Next article

Hamilton 'cracked up' at Verstappen's dig at ex-F1 champion Rosberg

Hamilton 'cracked up' at Verstappen's dig at ex-F1 champion Rosberg
Load comments
Why momentum is again behind Australia’s aces Plus

Why momentum is again behind Australia’s aces

At the Italian Grand Prix Daniel Ricciardo turned around a troubled F1 season and, in F2, Oscar Piastri demonstrated once again that he is a potential star of the future. BEN EDWARDS weighs up the prospects of F1 having two Australian stars

The tough balancing act facing Schumacher’s Netflix film producers Plus

The tough balancing act facing Schumacher’s Netflix film producers

Michael Schumacher is the latest sporting superstar to get the ‘Netflix treatment’, with a special documentary film airing on the US streaming giant’s platform this month. DAMIEN SMITH has the inside track on how the filmmakers gained access to tell the human story behind one of Formula 1’s most publicity-shy champions - while the man himself, for obvious reasons, is in absentia… 

Formula 1
Sep 25, 2021
The times that suggest Verstappen should be confident of F1 Russian GP recovery Plus

The times that suggest Verstappen should be confident of F1 Russian GP recovery

For the second race in a row, Mercedes has ended the first day of track action on top. It’s in a commanding position at the Russian Grand Prix once again – this time largely thanks to Max Verstappen’s upcoming engine-change grid penalty. But there’s plenty to suggest all hope is not lost for the championship leader at Sochi

Formula 1
Sep 24, 2021
The ‘backwards step’ that is the right move for Formula 1 Plus

The ‘backwards step’ that is the right move for Formula 1

OPINION: With its days apparently numbered, the MGU-H looks set to be dropped from Formula 1’s future engine rules in order to entice new manufacturers in. While it may appear a change of direction, the benefits for teams and fans could make the decision a worthwhile call

Formula 1
Sep 23, 2021
The floundering fortunes of F1’s many Lotus reboots Plus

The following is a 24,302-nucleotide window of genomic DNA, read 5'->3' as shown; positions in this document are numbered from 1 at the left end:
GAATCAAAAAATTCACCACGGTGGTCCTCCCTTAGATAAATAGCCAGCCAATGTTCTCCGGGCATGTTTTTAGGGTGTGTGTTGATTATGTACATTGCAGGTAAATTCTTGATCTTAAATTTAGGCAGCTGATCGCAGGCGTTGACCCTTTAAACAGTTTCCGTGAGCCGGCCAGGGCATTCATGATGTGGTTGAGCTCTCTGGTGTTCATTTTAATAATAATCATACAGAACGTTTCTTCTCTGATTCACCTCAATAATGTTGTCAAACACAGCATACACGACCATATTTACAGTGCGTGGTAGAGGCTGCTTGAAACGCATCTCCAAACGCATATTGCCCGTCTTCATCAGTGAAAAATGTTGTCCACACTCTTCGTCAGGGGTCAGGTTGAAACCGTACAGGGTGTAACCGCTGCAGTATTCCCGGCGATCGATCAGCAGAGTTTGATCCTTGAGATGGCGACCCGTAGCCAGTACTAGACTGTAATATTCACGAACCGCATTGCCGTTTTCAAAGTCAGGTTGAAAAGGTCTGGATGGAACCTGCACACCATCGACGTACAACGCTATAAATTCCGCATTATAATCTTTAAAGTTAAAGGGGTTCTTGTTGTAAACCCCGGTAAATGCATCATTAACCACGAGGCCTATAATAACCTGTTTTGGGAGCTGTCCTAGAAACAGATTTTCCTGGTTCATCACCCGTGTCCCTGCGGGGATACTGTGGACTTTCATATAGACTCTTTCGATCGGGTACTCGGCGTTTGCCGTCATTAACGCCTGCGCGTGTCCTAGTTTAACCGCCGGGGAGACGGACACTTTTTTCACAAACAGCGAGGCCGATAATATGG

The floundering fortunes of F1’s many Lotus reboots

Team Lotus ceased to exist in 1994 - and yet various parties have been trying to resurrect the hallowed name, in increasingly unrecognisable forms, ever since. DAMIEN SMITH brings GP Racing’s history of the legendary team to an end with a look at those who sought to keep the flame alive in Formula 1

Formula 1
Sep 22, 2021
Why the 2021 title fight is far from F1's worst, despite its toxic background Plus

Why the 2021 title fight is far from F1's worst, despite its toxic background

OPINION: Formula 1 reconvenes for the Russian Grand Prix two weeks after the latest blow in ‘Max Verstappen vs Lewis Hamilton’. While the Silverstone and Monza incidents were controversial, they thankfully lacked one element that so far separates the 2021 title fight from the worst examples of ugly championship battles

Formula 1
Sep 22, 2021
How F1’s other champion to emerge from 1991 thrived at Lotus Plus

How F1’s other champion to emerge from 1991 thrived at Lotus

Mika Hakkinen became Michael Schumacher’s biggest rival in Formula 1 in the late-90s and early 2000s, having also made his F1 debut in 1991. But as MARK GALLAGHER recalls, while Schumacher wowed the world with a car that was eminently capable, Hakkinen was fighting to make his mark with a famous team in terminal decline

Formula 1
Sep 21, 2021
The forgotten F1 comeback that began Jordan’s odyssey  Plus

The forgotten F1 comeback that began Jordan’s odyssey 

Before Michael Schumacher – or anyone else – had driven the 191 (or 911 as it was initially called), Eddie Jordan turned to a fellow Irishman to test his new Formula 1 car. JOHN WATSON, a grand prix winner for Penske and McLaren, recalls his role in the birth of a legend…

Formula 1
Sep 20, 2021